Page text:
Relighting The Flame

By Lesley Sauls

November 7, 2008 5 min read

RELIGHTING THE FLAME

A weekly date night can bring more passion

Lesley Sauls

Creators News Service

The kids are bickering, the laundry is piled up and the dog needs to go out. The phone rings, the kitchen timer buzzes and your spouse walks in with a frown after a bad day at work.

Sound familiar? What you two need is a good, old-fashioned date -- a chance to leave the stresses of daily life behind and rekindle your romance.

Jake and Mary Farrell of Eau Claire, Wis., just celebrated their 42nd anniversary. They attribute the success of their marriage to regularly scheduled date nights that kept their romance alive and their friendship strong. Especially after children came along, they were determined not to view each other as "Mommy" and "Daddy" and forget that they were best friends first.

The Farrells explained to their kids, "You exist because we [do]. You are the culmination of our best efforts." And off they'd go to strengthen the bond of their love.

Communication can easily break down between two people if they don't catch up and share their feelings on a regular basis. Making time for a date can provide the focused time that is necessary to connect and nurture the person you hold dear.

Amy Pickens of Your Place for Marriage Counseling in Philadelphia said that date nights are also important because they offer an opportunity for couples to see each other through fresh eyes. Just as they did in the beginning, each person will put his or her best foot forward and be impressed with the other's attempts to do the same.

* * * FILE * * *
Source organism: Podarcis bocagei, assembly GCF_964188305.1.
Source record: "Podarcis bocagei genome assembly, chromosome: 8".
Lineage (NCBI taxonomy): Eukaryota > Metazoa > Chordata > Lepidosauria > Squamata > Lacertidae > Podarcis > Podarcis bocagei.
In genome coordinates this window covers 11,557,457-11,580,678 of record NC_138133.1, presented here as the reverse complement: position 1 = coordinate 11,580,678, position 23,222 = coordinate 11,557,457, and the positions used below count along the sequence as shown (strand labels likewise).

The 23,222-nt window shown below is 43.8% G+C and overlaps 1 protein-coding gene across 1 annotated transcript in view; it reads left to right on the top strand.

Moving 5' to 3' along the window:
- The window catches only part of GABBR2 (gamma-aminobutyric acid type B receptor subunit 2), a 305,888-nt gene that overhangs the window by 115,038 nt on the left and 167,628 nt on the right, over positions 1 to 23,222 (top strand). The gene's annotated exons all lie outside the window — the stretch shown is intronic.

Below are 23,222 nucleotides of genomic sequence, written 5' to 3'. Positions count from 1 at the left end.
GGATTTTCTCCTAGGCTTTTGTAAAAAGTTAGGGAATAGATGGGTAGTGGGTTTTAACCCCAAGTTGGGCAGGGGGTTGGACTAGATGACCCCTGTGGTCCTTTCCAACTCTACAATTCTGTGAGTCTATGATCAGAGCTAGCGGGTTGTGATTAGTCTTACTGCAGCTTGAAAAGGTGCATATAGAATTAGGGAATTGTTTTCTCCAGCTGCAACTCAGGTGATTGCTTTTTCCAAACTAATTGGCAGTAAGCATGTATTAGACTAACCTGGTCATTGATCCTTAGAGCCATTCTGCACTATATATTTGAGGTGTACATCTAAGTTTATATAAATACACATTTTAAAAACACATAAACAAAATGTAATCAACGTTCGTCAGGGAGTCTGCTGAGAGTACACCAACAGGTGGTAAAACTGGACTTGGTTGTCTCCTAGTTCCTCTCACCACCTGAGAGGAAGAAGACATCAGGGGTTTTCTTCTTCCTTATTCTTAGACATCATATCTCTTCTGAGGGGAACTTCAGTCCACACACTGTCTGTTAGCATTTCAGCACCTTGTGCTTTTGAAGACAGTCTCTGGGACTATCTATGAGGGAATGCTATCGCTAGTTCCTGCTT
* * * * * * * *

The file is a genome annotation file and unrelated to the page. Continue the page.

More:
Pickens points out that the positive feelings of love and affection that come from a date night will release, "peaceful brain chemicals, including oxytocin, the 'bonding hormone.'"

"Studies show that loving, nurturing and harmonious relationships are associated with faster recovery from injury and illness, longer life expectancy and a decreased risk of depression and addictions," Pickens said. "So date nights are like a vaccine against and a cure for the boredom, stress and conflict between couples."

The challenge is in making the time for the date. Both people need to make regular date nights a priority. Pickens recommends making one night each week a date night, "so that the cumulative effects of time alone are not lost."

That may sound expensive, but it doesn't have to be. To cut costs, trade date nights with friends so that neither couple has to pay a sitter. The night doesn't have to be long, either. Go for walks, play cards at a diner, sit on a blanket under the stars or park like you did when you were dating.

In any case, be creative. A drink or dinner out at a favorite restaurant is always fun, but a concert along the river, a tour of a local history museum or a visiting ballet can add variety to your dates.

Alternate who will decide on the activity and then be enthusiastic about the adventure. If she wants to drive to a winery that winds up being closed, savor the drive. If he wants to take in a ballgame with thousands of screaming college kids, hold his hand. Remember, it's not about the activity; it's about your time together.

However, be respectful of your partner's interests. If you know that your spouse truly loathes a particular activity, then avoid it during this time to show how much you cherish your soul mate.

"Any date that violates the values of one or both people in the couple can make time alone a disaster," Pickens warned.

Also, be sure you have time to talk on your date. A theater performance or a movie are fun activities, but make time after the passive activity for conversation and laughter. A late-night decaf at a hip coffee shop or a cocktail at a swanky lounge would cap off the evening with an opportunity to rehash the performances and catch up on the week's happenings.

No matter what, remember your goal: To keep the romantic fire kindled.

"The best intention for a date night is to truly savor the deliciousness of being totally and deeply concentrated on each other," Pickens said.

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